I'm thinking alcohol dyes straight on the wood, sand back and the base coat of yellow/amber if I do full sunburst. Seal with shellac, fill the ash pores with West epoxy I have, then the Spray Max. If I do a full sunburst, I'm not sure where to do that, After the shellac, and layers of shellac between each coat? Spray the dye with the gun?

As mentioned before, I also have another project I'm doing at the same time, the first guitar I ever built. It's really getting tweaks of how I think it should have been when I built it. Also, refinishing it to straight black. I'm not as concerned with making this one perfect, just bringing it up to speed. I could save the SprayMax for that one, or spray the rest of my water based lacquer on that one. I'm torn. 

I'm sure this is making some of you nauseous, but I have to start somewhere. LOL 
Today, I will try to get the pot holes drilled, top shaped, back binding channel routed, and solid first pass at sanding/scraping.

The other guitar just needs some shaping around the neck pocket and sanding (the pic is older before I cut the neck pocket). I should start another build thread on that one just so you can see it, cause it's a trip. My junior year in high school, I traced a Gibson korina V on a big sheet of paper (on the floor in the music store), made plans in architect class, used that to build a perfect African mahogany V body in shop class, and was ready to cut the pup holes when I flipped out and redrew the shape on the plan. I made a bunch of insane cuts to the body - waist cuts like a violin, bevels on every edge, etc. It turned into a pointy monster! It was a crappy white spray can finish with black vinyl zebra stripes (yep) for a long time. It has custom cut tailpiece and back plate that I had chromed, so needs to be solid black. It also sported some junky squarish jazz bridge, and has been rectified to a Schaller ToM. Lastly, it was 25.5" based on a replacement Charvel strat neck I bought and cut the headstock all pointy. It now has a black 24.75" Washburn V neck and recut neck pocket for the right angle. 

I'd like the keep most of this ones warts since it was #1. Before you say "omg, those bevels are jacked up", know that I was a 16yo noob, probably high, and did it HANDHELD with a jigsaw!

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Edited by komodo
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If you saw my thread in the electronics section, you might recognize this:

Notice the curious factory holes. A regular strat top jack, a side jack, AND a rectangular hole the EXACT size of a Graph Tech MIDI 13 pin jack plate. Curious indeed. $40 on Ebay, but that's another story for another day.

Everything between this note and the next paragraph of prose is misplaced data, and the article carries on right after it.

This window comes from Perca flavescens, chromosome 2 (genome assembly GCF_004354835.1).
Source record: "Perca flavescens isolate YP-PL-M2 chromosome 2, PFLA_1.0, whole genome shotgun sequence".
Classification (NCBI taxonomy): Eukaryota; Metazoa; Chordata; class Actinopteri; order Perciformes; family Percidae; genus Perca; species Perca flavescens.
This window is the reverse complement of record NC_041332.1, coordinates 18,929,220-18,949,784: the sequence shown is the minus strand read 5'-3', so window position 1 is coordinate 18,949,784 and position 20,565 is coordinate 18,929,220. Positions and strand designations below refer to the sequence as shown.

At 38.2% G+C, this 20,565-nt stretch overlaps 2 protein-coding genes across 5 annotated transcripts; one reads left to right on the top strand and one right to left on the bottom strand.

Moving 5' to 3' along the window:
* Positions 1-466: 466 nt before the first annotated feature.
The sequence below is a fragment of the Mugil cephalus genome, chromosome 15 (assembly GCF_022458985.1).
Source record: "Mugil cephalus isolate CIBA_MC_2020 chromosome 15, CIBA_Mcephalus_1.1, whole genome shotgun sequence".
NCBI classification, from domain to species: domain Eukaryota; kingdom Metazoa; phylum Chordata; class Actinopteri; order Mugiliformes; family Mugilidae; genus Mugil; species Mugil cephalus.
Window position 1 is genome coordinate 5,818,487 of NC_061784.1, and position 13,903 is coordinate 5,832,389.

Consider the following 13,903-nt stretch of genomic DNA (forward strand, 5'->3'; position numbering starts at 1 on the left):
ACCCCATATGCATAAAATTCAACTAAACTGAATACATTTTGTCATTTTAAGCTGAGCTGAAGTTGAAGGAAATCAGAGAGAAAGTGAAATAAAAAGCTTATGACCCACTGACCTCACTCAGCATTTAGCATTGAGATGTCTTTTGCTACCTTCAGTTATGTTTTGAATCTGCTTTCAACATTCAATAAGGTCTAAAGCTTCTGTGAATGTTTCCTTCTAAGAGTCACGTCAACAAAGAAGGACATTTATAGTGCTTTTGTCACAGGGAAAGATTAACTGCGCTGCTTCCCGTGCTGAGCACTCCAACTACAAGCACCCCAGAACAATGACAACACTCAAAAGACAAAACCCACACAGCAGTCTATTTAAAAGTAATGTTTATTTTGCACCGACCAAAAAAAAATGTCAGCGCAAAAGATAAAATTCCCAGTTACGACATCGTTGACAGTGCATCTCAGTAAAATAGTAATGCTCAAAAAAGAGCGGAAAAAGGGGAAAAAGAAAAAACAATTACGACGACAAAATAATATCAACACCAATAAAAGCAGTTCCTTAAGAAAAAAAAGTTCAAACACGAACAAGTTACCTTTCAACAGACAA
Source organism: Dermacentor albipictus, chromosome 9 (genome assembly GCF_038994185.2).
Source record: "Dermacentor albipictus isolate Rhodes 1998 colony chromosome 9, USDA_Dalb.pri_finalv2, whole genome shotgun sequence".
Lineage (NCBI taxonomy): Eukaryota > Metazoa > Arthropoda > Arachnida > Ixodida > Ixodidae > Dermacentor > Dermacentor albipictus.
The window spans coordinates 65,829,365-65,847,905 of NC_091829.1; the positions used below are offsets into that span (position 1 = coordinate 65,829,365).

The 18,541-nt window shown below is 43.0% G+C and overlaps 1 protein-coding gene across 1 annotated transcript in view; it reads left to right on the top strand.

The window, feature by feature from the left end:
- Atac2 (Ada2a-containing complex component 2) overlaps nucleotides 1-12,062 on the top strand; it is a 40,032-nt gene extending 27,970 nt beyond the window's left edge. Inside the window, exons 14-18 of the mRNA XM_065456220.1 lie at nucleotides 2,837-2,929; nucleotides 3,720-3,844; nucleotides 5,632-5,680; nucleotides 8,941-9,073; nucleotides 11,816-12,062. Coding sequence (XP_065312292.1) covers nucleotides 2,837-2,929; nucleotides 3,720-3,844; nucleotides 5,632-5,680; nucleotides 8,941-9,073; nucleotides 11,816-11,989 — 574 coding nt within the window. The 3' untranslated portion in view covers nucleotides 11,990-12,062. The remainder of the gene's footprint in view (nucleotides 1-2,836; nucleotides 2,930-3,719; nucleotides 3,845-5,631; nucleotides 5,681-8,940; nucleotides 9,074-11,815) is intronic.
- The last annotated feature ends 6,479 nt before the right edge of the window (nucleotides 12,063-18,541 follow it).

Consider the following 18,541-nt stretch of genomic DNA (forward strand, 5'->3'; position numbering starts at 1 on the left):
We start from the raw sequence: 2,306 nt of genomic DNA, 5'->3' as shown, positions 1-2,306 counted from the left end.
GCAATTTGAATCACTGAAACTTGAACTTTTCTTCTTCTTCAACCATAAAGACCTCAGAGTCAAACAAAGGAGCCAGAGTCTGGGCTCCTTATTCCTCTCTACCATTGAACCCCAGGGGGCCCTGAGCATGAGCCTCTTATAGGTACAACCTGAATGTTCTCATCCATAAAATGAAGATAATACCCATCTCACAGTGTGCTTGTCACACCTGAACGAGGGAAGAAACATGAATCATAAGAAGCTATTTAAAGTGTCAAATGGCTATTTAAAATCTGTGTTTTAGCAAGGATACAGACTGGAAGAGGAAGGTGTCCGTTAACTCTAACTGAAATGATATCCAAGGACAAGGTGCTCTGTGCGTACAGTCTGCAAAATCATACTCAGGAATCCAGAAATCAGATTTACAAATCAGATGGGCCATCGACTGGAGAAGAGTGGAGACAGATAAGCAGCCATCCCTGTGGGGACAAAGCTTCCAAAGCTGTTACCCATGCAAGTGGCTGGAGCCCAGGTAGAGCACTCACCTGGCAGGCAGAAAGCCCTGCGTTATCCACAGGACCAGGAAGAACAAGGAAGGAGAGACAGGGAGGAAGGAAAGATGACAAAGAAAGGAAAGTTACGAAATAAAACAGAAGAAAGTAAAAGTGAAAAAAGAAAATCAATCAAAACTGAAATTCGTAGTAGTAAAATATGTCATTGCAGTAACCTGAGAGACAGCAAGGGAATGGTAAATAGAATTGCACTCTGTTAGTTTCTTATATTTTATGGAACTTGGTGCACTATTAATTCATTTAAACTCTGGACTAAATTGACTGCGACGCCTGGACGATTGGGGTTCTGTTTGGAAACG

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Mind changed.

Any help with the recipe would be most welcome, my goal is not just a washed black dye, but get that brownish black. I'm guessing a heavy black dye, sandback, then thinner wash layer of brown and black? I'm not sure yet if it should be a black burst, or keep it like the Conklin 9 string and use the black binding. There's also the matter of the ash, which would look pretty sweet with a black dye, also there is already a binding channel cut on the top. This should be sweet with the gold hardware.

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Edited by komodo
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You're more or less right, yes. I rewrote one of our old articles on finishing figured Maple.

In all honesty, I think that the bottom line is about how much of the 3D movement you want to retain. It becomes a balance of whether you want it to look great at 3ft or 30ft. Have you got plenty of scrap to test on?

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This one is closest. While I don't want to kill the 3D, and I feel a sense of responsibility with this piece of wood, this is my course. After Prosthetas writeup, my Erlewine finishing book, and watching 5 million videos, I think I'm ready. I've got scraps and cutoffs of the top wood, LMI alcohol dyes and my gun setup. I'm going to get a quart of lacquer and use my 2k on the flying V.

Does this look like an acceptable rough finish schedule?

-Medium/heavy coat of black or brown/black
-sandback 50-70%
-very thin wash of amber/brown
-more dense black around the very edges fading in
-sealing coat of shellac
-3 coats lacquer and light sand w/400
-repeat 3x

This doesn't include pretesting on scraps, what I may do for binding, and what I may do for the ash sides - depending on the tests. I did just read today a technique of laying on boiled linseed oil after the dye and before the seal coat. This could really enhance chatoyance.